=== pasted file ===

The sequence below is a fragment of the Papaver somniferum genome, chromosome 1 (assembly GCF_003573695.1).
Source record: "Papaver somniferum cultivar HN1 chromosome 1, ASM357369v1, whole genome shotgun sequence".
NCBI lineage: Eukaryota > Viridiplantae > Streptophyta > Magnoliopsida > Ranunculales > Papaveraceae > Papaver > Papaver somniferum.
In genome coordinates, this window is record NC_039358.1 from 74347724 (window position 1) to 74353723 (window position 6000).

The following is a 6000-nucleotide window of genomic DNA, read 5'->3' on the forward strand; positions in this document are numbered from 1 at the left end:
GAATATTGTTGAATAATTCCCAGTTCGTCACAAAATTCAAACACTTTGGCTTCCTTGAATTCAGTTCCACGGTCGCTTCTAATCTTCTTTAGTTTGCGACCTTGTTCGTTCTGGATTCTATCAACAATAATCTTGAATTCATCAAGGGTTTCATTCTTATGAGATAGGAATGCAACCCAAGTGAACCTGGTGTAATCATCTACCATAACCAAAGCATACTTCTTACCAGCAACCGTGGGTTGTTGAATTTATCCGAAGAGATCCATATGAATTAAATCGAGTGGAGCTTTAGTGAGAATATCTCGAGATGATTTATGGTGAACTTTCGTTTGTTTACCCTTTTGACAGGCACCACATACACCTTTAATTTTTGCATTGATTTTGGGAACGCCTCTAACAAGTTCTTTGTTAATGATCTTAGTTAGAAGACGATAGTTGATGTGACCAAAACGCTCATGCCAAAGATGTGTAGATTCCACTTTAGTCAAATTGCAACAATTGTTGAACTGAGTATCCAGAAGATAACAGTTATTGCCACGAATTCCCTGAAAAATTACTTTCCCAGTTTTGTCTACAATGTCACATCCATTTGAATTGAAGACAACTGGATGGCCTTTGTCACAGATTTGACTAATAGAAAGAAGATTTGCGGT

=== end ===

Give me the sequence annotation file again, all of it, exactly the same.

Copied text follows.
The sequence below is a fragment of the Papaver somniferum genome, chromosome 1 (assembly GCF_003573695.1).
Source record: "Papaver somniferum cultivar HN1 chromosome 1, ASM357369v1, whole genome shotgun sequence".
NCBI lineage: Eukaryota > Viridiplantae > Streptophyta > Magnoliopsida > Ranunculales > Papaveraceae > Papaver > Papaver somniferum.
In genome coordinates, this window is record NC_039358.1 from 74347724 (window position 1) to 74353723 (window position 6000).

The following is a 6000-nucleotide window of genomic DNA, read 5'->3' on the forward strand; positions in this document are numbered from 1 at the left end:
GAATATTGTTGAATAATTCCCAGTTCGTCACAAAATTCAAACACTTTGGCTTCCTTGAATTCAGTTCCACGGTCGCTTCTAATCTTCTTTAGTTTGCGACCTTGTTCGTTCTGGATTCTATCAACAATAATCTTGAATTCATCAAGGGTTTCATTCTTATGAGATAGGAATGCAACCCAAGTGAACCTGGTGTAATCATCTACCATAACCAAAGCATACTTCTTACCAGCAACCGTGGGTTGTTGAATTTATCCGAAGAGATCCATATGAATTAAATCGAGTGGAGCTTTAGTGAGAATATCTCGAGATGATTTATGGTGAACTTTCGTTTGTTTACCCTTTTGACAGGCACCACATACACCTTTAATTTTTGCATTGATTTTGGGAACGCCTCTAACAAGTTCTTTGTTAATGATCTTAGTTAGAAGACGATAGTTGATGTGACCAAAACGCTCATGCCAAAGATGTGTAGATTCCACTTTAGTCAAATTGCAACAATTGTTGAACTGAGTATCCAGAAGATAACAGTTATTGCCACGAATTCCCTGAAAAATTACTTTCCCAGTTTTGTCTACAATGTCACATCCATTTGAATTGAAGACAACTGGATGGCCTTTGTCACAGATTTGACTAATAGAAAGAAGATTTGCGGT